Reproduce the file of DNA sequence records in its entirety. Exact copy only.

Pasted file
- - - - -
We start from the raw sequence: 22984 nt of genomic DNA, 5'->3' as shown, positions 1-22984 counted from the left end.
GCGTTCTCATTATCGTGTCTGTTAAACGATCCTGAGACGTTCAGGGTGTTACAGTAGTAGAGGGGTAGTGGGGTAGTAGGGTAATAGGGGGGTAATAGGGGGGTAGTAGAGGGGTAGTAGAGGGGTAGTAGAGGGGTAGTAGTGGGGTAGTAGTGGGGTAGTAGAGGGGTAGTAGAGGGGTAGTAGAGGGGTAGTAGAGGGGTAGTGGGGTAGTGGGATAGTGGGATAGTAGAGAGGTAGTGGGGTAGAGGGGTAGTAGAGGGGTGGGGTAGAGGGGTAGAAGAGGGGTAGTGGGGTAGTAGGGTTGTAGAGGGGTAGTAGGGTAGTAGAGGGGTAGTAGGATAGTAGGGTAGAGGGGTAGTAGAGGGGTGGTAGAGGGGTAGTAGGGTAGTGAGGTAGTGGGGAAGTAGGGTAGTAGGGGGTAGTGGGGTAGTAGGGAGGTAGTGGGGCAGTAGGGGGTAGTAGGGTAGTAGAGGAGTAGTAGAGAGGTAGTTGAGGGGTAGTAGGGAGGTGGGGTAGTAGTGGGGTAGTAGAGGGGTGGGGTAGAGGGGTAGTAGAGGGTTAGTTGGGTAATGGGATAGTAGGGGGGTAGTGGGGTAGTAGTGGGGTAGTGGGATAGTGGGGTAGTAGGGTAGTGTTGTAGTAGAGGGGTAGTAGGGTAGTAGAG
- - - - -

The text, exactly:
We start from the raw sequence: 22984 nt of genomic DNA, 5'->3' as shown, positions 1-22984 counted from the left end.
GCGTTCTCATTATCGTGTCTGTTAAACGATCCTGAGACGTTCAGGGTGTTACAGTAGTAGAGGGGTAGTGGGGTAGTAGGGTAATAGGGGGGTAATAGGGGGGTAGTAGAGGGGTAGTAGAGGGGTAGTAGAGGGGTAGTAGTGGGGTAGTAGTGGGGTAGTAGAGGGGTAGTAGAGGGGTAGTAGAGGGGTAGTAGAGGGGTAGTGGGGTAGTGGGATAGTGGGATAGTAGAGAGGTAGTGGGGTAGAGGGGTAGTAGAGGGGTGGGGTAGAGGGGTAGAAGAGGGGTAGTGGGGTAGTAGGGTTGTAGAGGGGTAGTAGGGTAGTAGAGGGGTAGTAGGATAGTAGGGTAGAGGGGTAGTAGAGGGGTGGTAGAGGGGTAGTAGGGTAGTGAGGTAGTGGGGAAGTAGGGTAGTAGGGGGTAGTGGGGTAGTAGGGAGGTAGTGGGGCAGTAGGGGGTAGTAGGGTAGTAGAGGAGTAGTAGAGAGGTAGTTGAGGGGTAGTAGGGAGGTGGGGTAGTAGTGGGGTAGTAGAGGGGTGGGGTAGAGGGGTAGTAGAGGGTTAGTTGGGTAATGGGATAGTAGGGGGGTAGTGGGGTAGTAGTGGGGTAGTGGGATAGTGGGGTAGTAGGGTAGTGTTGTAGTAGAGGGGTAGTAGGGTAGTAGAG